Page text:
In the historical novel, “Windy City Blues” by Renee Rosen, guitarist Red Dupree comes up to Chicago in the late 1940s, having distinguished himself among blues musicians in the Mississippi Delta.
Like so many people during the Great Migration, Dupree took the Illinois Central Railroad to its Roosevelt Road and Michigan Avenue terminal. The fictional Dupree then walked a mile west, where he saw a scene that reminded him of home.
“There was a young man playing harmonica who couldn’t have been more than 16 or 17. Red saw a man sitting on a wooden milk crate with a banjo, blowing on a jug like it was a bass. People were clapping and singing along and tossing money into a bucket near the banjo player’s worn-down boots. And all the while, white men lined the sidewalks, calling out to folks, trying to sell them socks and umbrellas, nuts and bolts and fishing gear.”
After grabbing a Maxwell Street Polish sausage from a man grilling them over hot coals in a 55-gallon drum, Dupree gets some advice from the harmonica player. He needs an electric guitar.
“This here’s Chicago,” says “Little Walter,” aka Walter Jacobs. “Ain’t nobody going to hear you without an amp.”
While bringing his electric guitar cord into a Maxwell Street store – and paying 25 cents for the electricity – Dupree falls for Leeba Groski in “Windy City Blues,” which was the One Book/One Community 2017 selection for Jewish Book Month. The fictional Groski is the “girl next door” to Leonard and Phil Chess. She shares the Polish-Jewish brothers’ real odyssey of building Chess Records “by taking the music of the Mississippi Delta and electrifying it.”
Along the way, as McKinley Morganfield, aka Muddy Waters, notes in the book’s frontispiece, “the blues had a baby and they named it rock ‘n’ roll.”
The Chess story began in the late 1940s with their two South Side nightclubs: the 708 and the Macomba Lounge at 39th and Cottage Grove. According to the Chicago Landmarks Commission essay on 2120 S. Michigan Ave., (the Chess Records offices and studio from 1957-67), Leonard decided to record some artists after he saw a Hollywood talent scout talking to the Macomba’s lead band singer.
Beginning in 1947, the Chess brothers and partner Evelyn Aron recorded local jazz, blues, dance and polka musicians at other studios and promoted them on their Aristocrat label. Leonard handled distribution: to variety stores, barber shops, beauty salons and other businesses in the black community.
By 1950, Aron left the company, Phil Chess joined his brother full-time and they became Chess Records. Although the brothers were unfamiliar with blues, their nightclub experience led them to encourage artists to retain their intensity and emotional spontaneity, unlike other labels.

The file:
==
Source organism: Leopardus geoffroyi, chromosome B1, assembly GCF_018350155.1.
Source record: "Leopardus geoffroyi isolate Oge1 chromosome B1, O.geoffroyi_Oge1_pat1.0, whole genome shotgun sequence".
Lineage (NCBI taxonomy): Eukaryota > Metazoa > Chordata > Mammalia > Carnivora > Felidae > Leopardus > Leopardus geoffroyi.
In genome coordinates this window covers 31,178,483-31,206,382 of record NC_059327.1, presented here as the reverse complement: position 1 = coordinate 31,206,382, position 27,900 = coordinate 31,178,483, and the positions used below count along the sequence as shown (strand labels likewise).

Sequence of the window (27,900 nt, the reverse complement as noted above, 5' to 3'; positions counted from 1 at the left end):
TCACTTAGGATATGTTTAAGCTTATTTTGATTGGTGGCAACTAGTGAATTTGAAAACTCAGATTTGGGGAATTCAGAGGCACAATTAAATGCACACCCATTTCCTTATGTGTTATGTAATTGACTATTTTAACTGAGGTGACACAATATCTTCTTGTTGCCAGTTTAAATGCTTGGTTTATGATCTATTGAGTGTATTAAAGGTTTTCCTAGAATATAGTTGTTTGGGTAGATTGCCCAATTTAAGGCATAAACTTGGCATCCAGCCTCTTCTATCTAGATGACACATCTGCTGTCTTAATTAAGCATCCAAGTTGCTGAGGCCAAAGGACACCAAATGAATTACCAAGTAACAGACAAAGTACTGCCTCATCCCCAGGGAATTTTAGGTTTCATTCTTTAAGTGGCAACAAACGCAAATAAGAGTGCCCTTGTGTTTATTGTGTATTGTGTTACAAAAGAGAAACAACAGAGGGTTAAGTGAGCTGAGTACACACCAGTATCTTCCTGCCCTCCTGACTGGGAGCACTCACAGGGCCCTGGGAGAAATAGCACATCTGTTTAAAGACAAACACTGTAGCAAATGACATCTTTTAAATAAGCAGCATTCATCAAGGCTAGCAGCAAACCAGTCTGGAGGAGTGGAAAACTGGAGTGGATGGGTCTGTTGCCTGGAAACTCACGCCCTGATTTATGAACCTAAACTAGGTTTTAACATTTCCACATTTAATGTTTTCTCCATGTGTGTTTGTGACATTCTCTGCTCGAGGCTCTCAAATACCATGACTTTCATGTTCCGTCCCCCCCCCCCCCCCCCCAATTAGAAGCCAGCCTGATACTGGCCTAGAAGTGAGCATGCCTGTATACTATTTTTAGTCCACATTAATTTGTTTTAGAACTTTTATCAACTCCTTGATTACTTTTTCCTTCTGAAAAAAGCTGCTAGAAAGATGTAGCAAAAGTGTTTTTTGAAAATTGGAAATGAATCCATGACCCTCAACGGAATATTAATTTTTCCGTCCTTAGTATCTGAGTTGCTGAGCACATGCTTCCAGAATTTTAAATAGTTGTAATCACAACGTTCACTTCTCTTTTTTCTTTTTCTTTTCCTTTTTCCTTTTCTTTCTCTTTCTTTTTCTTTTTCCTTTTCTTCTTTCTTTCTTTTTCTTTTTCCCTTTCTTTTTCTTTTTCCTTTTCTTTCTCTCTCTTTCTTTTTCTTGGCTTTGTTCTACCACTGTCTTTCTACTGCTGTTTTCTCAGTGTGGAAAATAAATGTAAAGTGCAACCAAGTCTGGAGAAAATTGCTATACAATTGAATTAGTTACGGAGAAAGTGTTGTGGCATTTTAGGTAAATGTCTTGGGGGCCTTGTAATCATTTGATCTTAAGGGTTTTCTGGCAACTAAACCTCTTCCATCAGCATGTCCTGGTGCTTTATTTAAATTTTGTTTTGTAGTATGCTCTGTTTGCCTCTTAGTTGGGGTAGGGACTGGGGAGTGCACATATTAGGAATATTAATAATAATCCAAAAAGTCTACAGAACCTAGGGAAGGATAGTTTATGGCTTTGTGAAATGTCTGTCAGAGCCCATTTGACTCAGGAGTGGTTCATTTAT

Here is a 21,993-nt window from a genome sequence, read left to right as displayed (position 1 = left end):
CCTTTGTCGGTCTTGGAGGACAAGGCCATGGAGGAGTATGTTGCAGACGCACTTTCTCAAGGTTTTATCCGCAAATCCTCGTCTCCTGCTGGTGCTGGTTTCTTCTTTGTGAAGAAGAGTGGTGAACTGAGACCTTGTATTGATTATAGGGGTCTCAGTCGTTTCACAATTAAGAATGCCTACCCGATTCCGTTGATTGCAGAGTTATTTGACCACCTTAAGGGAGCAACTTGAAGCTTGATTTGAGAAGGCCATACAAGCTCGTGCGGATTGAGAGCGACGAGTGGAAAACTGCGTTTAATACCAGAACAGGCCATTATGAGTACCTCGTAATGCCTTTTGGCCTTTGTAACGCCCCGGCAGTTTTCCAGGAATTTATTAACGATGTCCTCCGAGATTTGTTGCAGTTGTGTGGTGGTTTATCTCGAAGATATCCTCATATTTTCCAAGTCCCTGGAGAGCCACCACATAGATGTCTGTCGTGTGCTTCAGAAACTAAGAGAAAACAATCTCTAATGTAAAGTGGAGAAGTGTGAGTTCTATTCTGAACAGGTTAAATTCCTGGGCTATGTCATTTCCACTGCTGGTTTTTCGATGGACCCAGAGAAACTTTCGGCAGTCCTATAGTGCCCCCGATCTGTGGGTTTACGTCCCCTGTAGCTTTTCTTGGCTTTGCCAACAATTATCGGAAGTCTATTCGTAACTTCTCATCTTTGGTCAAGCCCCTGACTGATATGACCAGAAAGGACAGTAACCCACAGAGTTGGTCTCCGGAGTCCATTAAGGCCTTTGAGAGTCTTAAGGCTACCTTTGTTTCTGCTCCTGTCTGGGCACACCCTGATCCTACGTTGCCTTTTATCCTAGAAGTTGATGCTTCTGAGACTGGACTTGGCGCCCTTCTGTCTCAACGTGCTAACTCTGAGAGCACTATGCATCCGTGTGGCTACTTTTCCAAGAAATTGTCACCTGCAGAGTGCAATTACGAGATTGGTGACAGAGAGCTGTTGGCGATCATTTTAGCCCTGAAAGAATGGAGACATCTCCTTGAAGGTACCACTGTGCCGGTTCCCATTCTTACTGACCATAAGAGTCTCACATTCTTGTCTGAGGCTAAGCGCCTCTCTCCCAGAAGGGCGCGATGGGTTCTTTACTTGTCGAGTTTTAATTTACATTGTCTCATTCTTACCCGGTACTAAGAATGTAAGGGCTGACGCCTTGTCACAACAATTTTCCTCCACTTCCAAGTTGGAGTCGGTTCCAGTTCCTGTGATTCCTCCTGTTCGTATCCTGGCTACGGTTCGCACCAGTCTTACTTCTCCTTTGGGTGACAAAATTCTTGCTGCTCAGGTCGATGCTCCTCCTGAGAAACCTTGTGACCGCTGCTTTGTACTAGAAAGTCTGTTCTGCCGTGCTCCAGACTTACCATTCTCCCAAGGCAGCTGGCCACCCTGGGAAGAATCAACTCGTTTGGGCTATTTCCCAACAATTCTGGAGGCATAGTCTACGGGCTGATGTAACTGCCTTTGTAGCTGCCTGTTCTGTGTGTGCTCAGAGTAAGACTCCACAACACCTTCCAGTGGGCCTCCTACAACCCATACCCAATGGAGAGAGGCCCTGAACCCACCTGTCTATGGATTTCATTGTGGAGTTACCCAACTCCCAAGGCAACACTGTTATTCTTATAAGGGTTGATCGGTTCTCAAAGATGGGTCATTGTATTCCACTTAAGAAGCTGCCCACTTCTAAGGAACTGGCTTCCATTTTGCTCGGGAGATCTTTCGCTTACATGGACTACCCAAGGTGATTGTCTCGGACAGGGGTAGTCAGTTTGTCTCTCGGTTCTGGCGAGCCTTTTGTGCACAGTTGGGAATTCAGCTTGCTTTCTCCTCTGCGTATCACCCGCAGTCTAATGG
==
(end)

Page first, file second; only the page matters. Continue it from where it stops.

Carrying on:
Blues artists’ intensity also increased thanks to urban influences such as electrified instruments and a pronounced drumbeat, often referred to as “the Chicago Blues” sound.
Chicago Landmarks credits Willie Dixon, the composer, bassist and producer who came to Chess in 1952, with major creative impact. Dixon not only wrote songs, he also performed, arranged music, scouted talent and experimented with the traditional 12-bar blues form.
Dixon wrote 6000 songs in his lifetime (600 for Chess) and was inducted into the Songwriters Hall of Fame in 2015, according to Janine Judge, coordinator of Willie Dixon’s Blues Heaven Foundation at the former Chess building at 2120 S. Michigan Ave. Dixon later founded the Blues Foundation to teach blues history and to help artists attain the royalties.
Early Chess artists included harmonica players Sonny Boy Williamson and Little Walter, electric guitarist Howlin’ Wolf and singer/guitarist Muddy Waters.
Waters’ obituary in Rolling Stone magazine (itself named for his 1950 song) praised his timing, subtle shadings of pitch, and ability to communicate gradations of blues sadness -- from hopelessness to determination. “And then he’d turn around and put his heart and soul into a pure, uncomplicated shout of mannish pride, declaring himself a ma-a-n, a natural-born lover man, a rollin’ stone.
“But with the neck of a whiskey bottle or, later, a length of metal tubing on his finger, he was able to make his guitar sing, too.”
Waters’ name came from his propensity as a toddler to play in a muddy creek. Signed to Aristocrat Records in 1946, Waters initially still drove a truck six days a week. His Chess songs included “I Can’t Be Satisfied,” “I Feel Like Going Home” and “Honey Bee.” His top 10 R&B hits through 1955 included “She Moves Me,” “I’m Your Hoochie Coochie Man,” “I Just Wanna Make Love to You,” “I’m Ready,” “Got My Mojo Working” and “Mannish Boy.”
Chess worked with Sun Records producer Sam Phillips, whose Memphis label boasted both Elvis Presley and Jerry Lee Lewis. This foray into country with its own solid blues sound further influenced rock ‘n’ roll.